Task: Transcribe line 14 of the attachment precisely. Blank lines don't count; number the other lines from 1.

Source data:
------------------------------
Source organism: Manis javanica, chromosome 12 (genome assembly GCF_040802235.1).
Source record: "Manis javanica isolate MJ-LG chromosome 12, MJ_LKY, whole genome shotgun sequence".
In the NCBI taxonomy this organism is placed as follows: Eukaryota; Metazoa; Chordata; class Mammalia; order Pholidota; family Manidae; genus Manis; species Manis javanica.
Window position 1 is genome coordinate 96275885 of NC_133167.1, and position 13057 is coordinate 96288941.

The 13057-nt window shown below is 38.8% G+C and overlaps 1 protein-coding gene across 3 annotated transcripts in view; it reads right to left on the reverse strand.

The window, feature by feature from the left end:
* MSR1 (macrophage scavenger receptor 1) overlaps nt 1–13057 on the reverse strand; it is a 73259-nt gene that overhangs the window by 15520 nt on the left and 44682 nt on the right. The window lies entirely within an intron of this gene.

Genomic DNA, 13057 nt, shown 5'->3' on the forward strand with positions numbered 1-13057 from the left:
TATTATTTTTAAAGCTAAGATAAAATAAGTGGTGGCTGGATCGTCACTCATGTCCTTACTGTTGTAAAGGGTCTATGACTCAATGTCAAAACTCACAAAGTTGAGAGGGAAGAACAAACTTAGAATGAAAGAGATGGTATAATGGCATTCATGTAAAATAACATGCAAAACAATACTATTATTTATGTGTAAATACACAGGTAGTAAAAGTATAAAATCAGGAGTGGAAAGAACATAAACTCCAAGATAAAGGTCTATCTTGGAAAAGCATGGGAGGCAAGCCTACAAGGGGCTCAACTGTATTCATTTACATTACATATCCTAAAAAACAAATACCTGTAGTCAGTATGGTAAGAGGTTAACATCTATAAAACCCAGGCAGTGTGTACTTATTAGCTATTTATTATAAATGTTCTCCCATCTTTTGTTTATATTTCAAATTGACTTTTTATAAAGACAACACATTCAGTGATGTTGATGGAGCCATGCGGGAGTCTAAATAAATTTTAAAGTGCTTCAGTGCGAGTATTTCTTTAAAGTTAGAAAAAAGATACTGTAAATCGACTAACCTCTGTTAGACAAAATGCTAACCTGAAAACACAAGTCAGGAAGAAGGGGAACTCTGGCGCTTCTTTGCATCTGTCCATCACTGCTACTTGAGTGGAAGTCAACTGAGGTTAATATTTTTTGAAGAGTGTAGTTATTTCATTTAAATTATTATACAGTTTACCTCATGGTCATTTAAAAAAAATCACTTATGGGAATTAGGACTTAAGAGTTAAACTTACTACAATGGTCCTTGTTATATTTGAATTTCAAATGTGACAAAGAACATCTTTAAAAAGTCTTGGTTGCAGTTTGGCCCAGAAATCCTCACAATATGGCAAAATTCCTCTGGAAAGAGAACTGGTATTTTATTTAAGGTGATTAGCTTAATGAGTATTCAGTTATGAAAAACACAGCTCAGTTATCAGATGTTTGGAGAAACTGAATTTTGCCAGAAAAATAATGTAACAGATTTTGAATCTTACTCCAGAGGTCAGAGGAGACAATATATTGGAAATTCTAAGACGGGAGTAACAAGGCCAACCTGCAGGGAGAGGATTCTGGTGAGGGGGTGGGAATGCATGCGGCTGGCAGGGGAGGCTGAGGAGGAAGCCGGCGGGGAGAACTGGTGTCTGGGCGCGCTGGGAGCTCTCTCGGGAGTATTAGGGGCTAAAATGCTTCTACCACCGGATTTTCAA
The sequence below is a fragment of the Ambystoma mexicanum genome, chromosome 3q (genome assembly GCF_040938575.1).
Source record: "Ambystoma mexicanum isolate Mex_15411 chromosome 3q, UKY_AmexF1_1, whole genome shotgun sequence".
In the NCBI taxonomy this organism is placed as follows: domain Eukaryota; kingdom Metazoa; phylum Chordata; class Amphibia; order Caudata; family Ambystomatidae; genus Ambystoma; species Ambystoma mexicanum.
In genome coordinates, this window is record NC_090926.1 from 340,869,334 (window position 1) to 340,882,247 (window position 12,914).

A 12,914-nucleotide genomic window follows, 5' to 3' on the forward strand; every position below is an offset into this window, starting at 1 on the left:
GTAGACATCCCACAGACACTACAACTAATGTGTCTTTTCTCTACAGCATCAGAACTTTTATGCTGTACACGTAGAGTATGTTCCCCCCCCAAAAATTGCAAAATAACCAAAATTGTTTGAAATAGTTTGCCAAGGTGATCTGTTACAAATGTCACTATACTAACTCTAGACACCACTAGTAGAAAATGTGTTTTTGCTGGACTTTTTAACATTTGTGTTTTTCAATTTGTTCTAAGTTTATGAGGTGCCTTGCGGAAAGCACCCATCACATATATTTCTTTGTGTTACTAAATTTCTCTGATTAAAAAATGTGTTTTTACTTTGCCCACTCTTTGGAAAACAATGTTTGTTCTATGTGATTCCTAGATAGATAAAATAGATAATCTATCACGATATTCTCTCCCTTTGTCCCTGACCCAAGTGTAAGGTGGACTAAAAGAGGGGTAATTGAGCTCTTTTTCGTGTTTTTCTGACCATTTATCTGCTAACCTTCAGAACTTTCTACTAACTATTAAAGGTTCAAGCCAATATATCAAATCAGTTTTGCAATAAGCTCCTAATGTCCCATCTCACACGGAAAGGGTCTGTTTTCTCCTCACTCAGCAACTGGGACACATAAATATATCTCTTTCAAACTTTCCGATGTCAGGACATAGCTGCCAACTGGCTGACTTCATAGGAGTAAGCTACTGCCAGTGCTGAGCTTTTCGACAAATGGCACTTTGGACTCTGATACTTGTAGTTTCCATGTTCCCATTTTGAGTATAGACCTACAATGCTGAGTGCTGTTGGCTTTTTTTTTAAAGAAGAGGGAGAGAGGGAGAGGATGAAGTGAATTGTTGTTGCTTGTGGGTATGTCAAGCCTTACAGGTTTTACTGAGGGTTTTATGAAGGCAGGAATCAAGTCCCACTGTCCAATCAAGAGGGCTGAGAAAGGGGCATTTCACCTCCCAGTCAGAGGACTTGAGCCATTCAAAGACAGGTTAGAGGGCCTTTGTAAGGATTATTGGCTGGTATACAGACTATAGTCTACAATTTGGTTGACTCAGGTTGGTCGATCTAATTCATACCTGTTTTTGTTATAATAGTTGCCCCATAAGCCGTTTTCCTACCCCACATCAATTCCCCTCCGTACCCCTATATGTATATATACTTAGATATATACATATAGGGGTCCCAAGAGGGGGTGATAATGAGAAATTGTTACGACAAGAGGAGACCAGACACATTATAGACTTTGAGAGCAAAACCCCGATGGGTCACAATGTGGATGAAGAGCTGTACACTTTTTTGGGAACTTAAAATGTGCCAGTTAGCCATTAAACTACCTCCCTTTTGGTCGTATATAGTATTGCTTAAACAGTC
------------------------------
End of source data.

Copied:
A 12,914-nucleotide genomic window follows, 5' to 3' on the forward strand; every position below is an offset into this window, starting at 1 on the left: